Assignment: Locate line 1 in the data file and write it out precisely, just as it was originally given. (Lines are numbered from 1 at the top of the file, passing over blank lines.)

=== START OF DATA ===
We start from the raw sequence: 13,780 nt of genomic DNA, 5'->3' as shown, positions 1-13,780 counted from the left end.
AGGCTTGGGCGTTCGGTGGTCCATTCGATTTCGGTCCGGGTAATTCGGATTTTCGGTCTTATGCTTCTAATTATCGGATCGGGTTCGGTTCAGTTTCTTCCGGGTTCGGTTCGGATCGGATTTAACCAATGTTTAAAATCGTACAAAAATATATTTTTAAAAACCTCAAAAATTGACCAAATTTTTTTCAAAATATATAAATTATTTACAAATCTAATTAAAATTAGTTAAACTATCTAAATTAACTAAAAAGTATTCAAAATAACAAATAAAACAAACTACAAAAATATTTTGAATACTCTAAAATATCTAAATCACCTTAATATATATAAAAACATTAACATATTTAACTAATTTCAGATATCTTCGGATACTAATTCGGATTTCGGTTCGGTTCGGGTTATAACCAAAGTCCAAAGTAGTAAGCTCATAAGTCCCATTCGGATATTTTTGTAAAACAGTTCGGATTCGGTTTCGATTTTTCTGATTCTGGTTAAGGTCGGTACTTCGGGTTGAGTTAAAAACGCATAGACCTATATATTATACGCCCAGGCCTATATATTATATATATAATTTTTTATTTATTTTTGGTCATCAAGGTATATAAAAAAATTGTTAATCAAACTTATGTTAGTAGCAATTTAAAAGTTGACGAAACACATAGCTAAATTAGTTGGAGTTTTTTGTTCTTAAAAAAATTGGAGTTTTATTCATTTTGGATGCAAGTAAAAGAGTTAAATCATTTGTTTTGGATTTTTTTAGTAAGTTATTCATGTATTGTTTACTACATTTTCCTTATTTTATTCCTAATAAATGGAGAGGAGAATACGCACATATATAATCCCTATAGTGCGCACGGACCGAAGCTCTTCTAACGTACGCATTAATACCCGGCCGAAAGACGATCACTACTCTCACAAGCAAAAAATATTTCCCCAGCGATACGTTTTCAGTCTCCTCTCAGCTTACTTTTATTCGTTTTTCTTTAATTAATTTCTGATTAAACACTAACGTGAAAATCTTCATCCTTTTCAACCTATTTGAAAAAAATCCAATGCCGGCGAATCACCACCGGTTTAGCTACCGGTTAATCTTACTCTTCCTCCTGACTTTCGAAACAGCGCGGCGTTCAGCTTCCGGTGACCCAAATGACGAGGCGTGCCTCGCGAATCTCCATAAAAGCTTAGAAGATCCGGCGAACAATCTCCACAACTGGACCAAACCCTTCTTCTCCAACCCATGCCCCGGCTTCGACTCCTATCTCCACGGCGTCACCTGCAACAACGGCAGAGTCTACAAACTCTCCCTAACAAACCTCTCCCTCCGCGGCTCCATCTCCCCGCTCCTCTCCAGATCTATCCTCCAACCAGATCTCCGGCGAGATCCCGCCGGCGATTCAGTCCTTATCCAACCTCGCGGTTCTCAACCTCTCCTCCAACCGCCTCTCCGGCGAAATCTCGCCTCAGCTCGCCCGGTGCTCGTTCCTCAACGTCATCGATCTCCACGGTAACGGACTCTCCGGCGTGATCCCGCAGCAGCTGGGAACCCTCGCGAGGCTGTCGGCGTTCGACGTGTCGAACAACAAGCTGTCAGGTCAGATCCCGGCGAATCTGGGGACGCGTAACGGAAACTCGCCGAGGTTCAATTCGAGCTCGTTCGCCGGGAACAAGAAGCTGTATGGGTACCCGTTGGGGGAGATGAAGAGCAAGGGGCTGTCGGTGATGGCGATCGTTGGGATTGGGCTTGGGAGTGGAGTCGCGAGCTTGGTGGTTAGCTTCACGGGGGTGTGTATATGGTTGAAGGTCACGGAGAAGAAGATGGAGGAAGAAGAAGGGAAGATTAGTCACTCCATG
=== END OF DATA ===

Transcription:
We start from the raw sequence: 13,780 nt of genomic DNA, 5'->3' as shown, positions 1-13,780 counted from the left end.